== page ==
This site is intended for healthcare professionals
  • Home
  • /
  • Journals
  • /
  • Gastrointestinal haemorrhage
  • /
  • Thromboembolic events after vitamin K antagonist r...

Thromboembolic events after vitamin K antagonist reversal with 4-factor prothrombin complex concentrate: exploratory analyses of two randomized, plasma-controlled studies.

Read time: 1 mins
Published:1st Jan 2016
Author: <p>Milling TJ Jr, Refaai MA, Goldstein JN, Schneider A, Omert L, Harman A, et al.</p>
Availability: Free full text
Ref.:Ann Emerg Med. 2016 Jan;67(1):96-105.e5.


We evaluated thromboembolic events after vitamin K antagonist reversal in post hoc analyses of pooled data from 2 randomized trials comparing 4-factor prothrombin complex concentrate (4F-PCC) (Beriplex/Kcentra) with plasma.


Unblinded investigators identified thromboembolic events, using standardized terms (such as "myocardial infarction," "deep vein thrombosis," "pulmonary embolism," and "ischemic stroke"). A blinded safety adjudication board reviewed serious thromboembolic events, as well as those referred by an independent unblinded data and safety monitoring board. We descriptively compared thromboembolic event and patient characteristics between treatment groups and included detailed patient-level outcome descriptions. We did not power the trials to assess safety.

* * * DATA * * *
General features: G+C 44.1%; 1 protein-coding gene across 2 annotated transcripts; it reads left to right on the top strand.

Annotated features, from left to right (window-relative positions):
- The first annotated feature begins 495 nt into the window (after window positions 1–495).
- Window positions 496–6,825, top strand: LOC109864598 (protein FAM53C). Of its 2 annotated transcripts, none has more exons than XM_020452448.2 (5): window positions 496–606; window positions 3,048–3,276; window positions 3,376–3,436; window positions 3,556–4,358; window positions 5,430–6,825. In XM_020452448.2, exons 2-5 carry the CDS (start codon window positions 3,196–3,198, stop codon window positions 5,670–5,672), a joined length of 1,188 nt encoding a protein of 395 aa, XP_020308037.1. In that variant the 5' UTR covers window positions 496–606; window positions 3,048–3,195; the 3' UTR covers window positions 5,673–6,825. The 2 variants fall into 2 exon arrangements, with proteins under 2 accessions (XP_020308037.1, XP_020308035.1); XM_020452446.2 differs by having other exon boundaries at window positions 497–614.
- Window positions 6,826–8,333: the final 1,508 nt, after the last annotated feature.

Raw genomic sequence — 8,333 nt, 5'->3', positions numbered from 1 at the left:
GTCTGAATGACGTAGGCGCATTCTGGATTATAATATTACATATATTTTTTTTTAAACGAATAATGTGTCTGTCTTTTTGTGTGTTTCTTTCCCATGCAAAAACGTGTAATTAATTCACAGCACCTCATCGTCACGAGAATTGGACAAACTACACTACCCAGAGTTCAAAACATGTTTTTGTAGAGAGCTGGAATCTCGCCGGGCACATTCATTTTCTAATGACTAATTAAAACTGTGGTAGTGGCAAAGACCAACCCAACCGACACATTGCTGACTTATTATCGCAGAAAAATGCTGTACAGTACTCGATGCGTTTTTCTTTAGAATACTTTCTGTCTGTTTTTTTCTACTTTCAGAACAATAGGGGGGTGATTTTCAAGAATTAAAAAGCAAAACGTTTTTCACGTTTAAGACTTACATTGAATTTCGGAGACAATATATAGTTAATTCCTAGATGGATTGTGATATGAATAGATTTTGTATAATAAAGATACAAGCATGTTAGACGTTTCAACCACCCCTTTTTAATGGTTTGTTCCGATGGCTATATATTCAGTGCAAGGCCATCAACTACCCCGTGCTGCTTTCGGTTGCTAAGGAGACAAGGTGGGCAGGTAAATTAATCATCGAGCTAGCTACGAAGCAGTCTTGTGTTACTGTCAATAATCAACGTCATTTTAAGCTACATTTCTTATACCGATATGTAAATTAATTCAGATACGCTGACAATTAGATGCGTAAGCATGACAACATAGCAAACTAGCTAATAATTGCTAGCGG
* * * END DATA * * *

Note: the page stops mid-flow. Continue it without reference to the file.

We enrolled 388 patients (4F-PCC: n=191; plasma: n=197) in the trials. Thromboembolic events occurred in 14 of 191 patients (7.3%) in the 4F-PCC group and 14 of 197 (7.1%) in the plasma group (risk difference 0.2%; 95% confidence interval -5.5% to 6.0%). Investigators reported serious thromboembolic events in 16 patients (4F-PCC: n=8; plasma: n=8); the data and safety monitoring board referred 2 additional myocardial ischemia events (plasma group) to the safety adjudication board for review. The safety adjudication board judged serious thromboembolic events in 10 patients (4F-PCC: n=4; plasma: n=6) as possibly treatment related. There were 8 vascular thromboembolic events in the 4F-PCC group versus 4 in the plasma group, and 1 versus 6 cardiac events, respectively. Among patients with thromboembolic events, 3 deaths occurred in each treatment group. All-cause mortality for the pooled population was 13 per group. We observed no relationship between thromboembolic event occurrence and factor levels transiently above the upper limit of normal; there were no notable differences in median factor or proteins C and S levels up to 24 hours postinfusion start in patients with and without thromboembolic events.


The incidence of thromboembolic events after vitamin K antagonist reversal with 4F-PCC or plasma was similar and independent of coagulation factor levels; small differences in the number of thromboembolic event subtypes were observed between treatment groups.


Read abstract on library site

Access full article